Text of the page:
Determining how agricultural management practices affect changes in soil nitrogen (N) and phosphorus (P) could further our understanding of soil N and P cycle. The main objective of this study was to assess in situ nongrowing season soil nitrate and phosphate dynamics as adsorbed on anionic exchange membranes (AEM-N and AEM-P, respectively). The membranes were buried in the surface horizon (5 cm below the soil surface) over the nongrowing season (mid-November to mid-April) in five consecutive years (2009-2010 to 2013-2014) in a long-term corn-soybean rotation experiment established in 1992 in eastern Canada. The treatments consisted of two tillage systems, namely moldboard plow (MP) and no-till (NT), and nine combinations of fertilizer applications, namely three N rates (0, 80, and 160 kg N ha-1) and three P rates (0, 17.5, and 35 kg P ha-1) in a split-plot design with four replications. The results showed that AEM-N and AEM-P averaged 1.8 µg cm-2 d-1 and 7.4 ng cm-2 d-1 under MP, respectively, and 2.8 µg cm-2 d-1 and 67.8 ng cm-2 d-1 under NT, respectively. Nitrogen application increased AEM-N in 2010-2011, 2011-2012, and 2012-2013, but decreased AEM-P mainly under NT. Phosphorus fertilization had no effect on AEM-N, but increased AEM-P under both MP and NT. We conclude that AEM can be used as a technique to study N and P dynamics under cold winters of eastern Canada.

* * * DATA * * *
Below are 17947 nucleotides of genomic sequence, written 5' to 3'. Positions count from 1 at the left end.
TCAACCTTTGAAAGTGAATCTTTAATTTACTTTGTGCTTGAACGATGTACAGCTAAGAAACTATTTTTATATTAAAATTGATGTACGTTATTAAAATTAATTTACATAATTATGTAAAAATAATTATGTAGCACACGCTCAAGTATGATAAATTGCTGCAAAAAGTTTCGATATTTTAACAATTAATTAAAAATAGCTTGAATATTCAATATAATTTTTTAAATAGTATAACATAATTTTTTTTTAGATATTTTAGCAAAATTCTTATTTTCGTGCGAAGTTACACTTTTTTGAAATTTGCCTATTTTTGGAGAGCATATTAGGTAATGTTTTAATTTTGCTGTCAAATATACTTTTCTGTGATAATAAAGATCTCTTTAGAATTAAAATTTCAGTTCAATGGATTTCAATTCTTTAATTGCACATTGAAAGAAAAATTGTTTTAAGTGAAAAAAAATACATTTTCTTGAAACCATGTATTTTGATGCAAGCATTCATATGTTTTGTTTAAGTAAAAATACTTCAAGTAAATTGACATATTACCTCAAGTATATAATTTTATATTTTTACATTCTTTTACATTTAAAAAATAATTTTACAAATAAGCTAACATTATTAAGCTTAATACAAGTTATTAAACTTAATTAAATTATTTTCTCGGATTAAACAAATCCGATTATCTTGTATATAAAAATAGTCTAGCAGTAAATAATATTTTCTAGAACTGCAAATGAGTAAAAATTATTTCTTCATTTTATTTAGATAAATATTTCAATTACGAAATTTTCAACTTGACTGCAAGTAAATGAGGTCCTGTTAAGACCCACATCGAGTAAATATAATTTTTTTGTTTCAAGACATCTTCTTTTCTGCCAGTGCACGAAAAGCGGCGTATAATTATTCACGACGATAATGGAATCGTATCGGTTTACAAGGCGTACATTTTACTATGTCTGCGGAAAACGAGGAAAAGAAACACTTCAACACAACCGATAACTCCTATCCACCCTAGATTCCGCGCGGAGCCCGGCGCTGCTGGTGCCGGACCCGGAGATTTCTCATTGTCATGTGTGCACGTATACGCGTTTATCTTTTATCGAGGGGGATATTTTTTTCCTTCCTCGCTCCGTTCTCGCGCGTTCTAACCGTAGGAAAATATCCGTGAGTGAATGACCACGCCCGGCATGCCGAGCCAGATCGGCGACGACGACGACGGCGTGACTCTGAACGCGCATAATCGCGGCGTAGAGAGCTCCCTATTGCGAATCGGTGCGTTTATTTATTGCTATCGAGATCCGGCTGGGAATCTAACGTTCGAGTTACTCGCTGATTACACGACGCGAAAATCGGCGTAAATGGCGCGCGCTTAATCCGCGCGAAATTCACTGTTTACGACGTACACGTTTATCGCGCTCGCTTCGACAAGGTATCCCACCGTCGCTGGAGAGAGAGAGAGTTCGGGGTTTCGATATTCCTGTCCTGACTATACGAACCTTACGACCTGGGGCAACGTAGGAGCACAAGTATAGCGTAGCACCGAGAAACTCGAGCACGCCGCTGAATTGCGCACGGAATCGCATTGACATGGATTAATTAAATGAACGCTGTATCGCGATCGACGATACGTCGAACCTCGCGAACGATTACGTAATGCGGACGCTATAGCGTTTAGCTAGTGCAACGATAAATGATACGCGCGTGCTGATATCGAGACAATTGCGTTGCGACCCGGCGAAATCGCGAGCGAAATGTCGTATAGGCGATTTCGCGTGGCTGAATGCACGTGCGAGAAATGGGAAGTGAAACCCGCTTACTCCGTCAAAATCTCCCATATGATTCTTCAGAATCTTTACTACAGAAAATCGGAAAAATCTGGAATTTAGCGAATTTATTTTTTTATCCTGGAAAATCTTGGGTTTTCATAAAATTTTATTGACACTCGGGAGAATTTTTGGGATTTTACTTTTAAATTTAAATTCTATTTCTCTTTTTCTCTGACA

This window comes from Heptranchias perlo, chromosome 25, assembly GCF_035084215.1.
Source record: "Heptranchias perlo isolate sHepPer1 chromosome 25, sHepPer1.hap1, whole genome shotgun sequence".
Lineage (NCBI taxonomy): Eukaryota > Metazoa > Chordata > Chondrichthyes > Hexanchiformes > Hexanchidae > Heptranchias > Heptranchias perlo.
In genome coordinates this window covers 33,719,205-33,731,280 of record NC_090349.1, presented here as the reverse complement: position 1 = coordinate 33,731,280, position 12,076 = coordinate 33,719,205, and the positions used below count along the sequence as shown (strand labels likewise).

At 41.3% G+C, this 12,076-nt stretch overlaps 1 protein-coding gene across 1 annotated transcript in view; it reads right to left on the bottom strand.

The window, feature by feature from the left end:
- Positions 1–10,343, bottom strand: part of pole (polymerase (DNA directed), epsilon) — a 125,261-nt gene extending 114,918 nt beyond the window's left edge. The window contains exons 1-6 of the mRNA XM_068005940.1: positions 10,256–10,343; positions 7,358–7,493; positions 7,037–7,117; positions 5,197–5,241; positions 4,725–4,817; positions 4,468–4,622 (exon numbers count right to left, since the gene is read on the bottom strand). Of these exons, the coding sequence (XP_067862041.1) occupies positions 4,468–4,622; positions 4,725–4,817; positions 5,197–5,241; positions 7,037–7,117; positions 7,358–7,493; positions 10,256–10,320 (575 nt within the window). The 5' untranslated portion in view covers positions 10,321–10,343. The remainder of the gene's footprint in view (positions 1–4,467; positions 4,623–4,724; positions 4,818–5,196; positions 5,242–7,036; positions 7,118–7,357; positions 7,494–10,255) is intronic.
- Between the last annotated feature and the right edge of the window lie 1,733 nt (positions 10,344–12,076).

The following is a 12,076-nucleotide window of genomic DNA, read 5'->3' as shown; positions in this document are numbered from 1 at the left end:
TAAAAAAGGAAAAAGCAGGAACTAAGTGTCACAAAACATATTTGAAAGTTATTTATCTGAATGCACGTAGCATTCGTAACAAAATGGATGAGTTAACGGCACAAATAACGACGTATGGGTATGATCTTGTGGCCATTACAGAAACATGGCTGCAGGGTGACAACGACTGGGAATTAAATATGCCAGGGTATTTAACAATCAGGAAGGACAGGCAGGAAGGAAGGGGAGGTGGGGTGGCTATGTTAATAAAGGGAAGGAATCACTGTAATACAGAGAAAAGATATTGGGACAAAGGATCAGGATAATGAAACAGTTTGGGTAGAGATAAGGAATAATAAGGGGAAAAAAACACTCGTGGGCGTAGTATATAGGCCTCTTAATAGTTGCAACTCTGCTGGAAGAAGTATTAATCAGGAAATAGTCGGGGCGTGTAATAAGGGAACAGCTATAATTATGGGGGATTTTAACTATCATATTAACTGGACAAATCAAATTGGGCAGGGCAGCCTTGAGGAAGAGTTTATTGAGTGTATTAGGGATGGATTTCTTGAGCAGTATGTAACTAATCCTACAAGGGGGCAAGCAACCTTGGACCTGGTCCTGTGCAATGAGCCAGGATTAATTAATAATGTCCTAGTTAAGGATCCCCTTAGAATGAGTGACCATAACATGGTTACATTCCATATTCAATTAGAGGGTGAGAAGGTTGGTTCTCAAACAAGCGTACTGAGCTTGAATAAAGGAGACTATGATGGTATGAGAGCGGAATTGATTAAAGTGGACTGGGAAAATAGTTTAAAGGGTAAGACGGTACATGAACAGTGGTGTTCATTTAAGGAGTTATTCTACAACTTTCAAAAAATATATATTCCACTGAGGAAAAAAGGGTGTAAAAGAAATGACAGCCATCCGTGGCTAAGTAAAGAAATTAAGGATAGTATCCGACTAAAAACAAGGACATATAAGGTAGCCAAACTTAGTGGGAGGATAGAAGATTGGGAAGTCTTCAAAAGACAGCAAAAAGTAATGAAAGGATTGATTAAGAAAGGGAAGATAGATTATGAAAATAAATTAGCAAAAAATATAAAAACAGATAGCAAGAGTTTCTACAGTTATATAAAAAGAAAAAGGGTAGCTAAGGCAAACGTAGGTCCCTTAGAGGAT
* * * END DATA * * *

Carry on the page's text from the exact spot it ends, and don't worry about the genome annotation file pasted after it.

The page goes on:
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Vol. 96 • No. 2